Suite for 2 Violins & Piano or Piano Trio
The Suite for 2 Violins & Piano was immediately hailed by critics as a spectacular and brilliant work and for many years it remained one of Moszkowski's best known works before sadly disappearing. Recognizing its excellence, Moszkowski's publisher received requests from all quarters to also make a version of the suite for standard piano trio. This was done, which helped it reach a wider audience.
Moritz (Maurice) Moszkowski (1854-1925) was born in Breslau, Prussia (now Wroclaw, Poland). He studied music in Breslau, Dresden and Berlin. He not only enjoyed a career as a brilliant and prominent concert pianist and respected conductor, but was also a fine composer and a first rate teacher. Among his many students were Thomas Beecham, Frank Damrosch, Josef Hofmann and Joaquin Turina.
Although his music is little known today, it was popular during the late nineteenth century. He was quite prolific, composing over two hundred pieces. Of Moszkowski, the famous pianist Paderewski wrote, "After Chopin, he best understands how to write for the piano." Although Moszkowski primarily small scale piano pieces, he also wrote larger scale works including a Piano Concerto, a Violin Concerto, two orchestral suites, a symphony, a ballet and an opera.
His Suite in g minor was one of his last works. The nature of the work can be gleaned right from the opening measures of the first movement, Allegro energico. Gorgeous chordal double stopping in the strings creates a volume of sound hardly imaginable from two instruments. The main theme, romantic and highly attractive, carries all before it. A second theme, just as lovely is more wayward and has a yearning quality to it. The second movement, Allegro moderato, begins in the form of a lyrical waltz, charming and elegant. A slow movement, Lento assai, comes third. After a brief piano introduction, the strings enter with a lovely, but somewhat sad melody. The music is at once reflective and at the same time graceful. The high-spirited finale, Molto vivace, begins with a buoyant and playful subject. The music races along effortlessly until the appearance of the slower and very romantic second subject.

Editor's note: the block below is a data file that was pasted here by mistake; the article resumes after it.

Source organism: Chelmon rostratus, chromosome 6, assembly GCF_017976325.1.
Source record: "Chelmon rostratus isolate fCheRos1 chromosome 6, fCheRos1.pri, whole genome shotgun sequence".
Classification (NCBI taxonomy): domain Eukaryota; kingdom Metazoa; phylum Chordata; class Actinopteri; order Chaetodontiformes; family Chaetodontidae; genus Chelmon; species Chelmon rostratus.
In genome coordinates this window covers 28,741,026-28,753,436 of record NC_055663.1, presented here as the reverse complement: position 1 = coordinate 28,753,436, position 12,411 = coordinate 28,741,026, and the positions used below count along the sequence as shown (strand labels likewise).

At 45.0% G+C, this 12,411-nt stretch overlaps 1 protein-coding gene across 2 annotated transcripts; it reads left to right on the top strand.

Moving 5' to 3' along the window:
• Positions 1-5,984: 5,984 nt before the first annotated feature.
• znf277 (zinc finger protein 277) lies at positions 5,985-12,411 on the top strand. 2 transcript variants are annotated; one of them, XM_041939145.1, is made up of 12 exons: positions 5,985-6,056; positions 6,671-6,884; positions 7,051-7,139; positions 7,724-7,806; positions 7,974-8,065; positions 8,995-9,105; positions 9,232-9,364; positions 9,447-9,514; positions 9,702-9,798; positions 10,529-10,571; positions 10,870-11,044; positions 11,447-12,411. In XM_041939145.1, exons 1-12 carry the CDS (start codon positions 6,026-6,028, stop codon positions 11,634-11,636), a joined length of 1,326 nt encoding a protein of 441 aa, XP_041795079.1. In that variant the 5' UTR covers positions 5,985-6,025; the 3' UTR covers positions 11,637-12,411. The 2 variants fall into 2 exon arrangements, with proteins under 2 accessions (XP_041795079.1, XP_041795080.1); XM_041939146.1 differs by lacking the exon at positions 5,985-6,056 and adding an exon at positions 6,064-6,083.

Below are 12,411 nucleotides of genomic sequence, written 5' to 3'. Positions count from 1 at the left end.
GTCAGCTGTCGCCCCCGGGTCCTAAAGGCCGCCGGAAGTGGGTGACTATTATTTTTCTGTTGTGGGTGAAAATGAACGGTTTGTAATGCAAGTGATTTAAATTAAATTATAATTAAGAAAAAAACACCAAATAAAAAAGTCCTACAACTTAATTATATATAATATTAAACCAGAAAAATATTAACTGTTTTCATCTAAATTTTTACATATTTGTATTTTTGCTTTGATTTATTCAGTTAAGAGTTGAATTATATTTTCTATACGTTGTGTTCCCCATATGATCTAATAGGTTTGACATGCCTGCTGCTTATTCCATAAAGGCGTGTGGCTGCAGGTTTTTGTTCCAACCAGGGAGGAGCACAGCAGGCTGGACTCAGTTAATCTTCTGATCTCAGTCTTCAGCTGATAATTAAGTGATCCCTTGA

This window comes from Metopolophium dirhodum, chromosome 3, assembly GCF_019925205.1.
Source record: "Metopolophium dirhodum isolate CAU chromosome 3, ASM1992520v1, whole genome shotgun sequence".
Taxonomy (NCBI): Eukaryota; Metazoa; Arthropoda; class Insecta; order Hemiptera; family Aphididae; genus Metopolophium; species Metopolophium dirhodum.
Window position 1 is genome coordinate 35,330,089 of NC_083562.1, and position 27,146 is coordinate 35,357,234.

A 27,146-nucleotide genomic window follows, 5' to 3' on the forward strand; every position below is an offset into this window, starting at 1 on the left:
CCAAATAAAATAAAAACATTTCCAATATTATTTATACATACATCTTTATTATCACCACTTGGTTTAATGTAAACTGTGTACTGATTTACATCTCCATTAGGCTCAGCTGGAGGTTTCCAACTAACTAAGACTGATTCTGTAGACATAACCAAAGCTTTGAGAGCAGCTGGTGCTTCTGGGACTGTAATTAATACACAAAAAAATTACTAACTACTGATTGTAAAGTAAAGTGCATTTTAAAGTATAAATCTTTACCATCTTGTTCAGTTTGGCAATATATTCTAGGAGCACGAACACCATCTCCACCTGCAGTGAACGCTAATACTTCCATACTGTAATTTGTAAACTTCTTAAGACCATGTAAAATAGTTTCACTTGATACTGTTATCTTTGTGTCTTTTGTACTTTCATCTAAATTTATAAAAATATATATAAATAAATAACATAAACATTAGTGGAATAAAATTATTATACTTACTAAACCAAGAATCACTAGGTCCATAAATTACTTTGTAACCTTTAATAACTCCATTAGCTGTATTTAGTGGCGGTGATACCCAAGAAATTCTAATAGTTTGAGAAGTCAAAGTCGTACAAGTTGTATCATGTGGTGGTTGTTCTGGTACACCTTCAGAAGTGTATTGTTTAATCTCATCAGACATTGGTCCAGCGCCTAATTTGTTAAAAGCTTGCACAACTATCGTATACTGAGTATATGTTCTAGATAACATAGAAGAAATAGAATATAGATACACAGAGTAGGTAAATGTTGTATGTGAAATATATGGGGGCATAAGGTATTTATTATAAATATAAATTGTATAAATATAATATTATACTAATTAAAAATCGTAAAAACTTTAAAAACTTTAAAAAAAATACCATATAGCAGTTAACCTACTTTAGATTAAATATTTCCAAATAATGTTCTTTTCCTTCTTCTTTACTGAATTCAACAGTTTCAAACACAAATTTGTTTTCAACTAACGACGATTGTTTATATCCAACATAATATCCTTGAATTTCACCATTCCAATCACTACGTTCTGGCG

This work is a brilliant tour de force and a sure audience pleaser. Long out of print, we are pleased to make it available in both versions. Professionals and strong amateur players should not miss the opportunity to play this piece.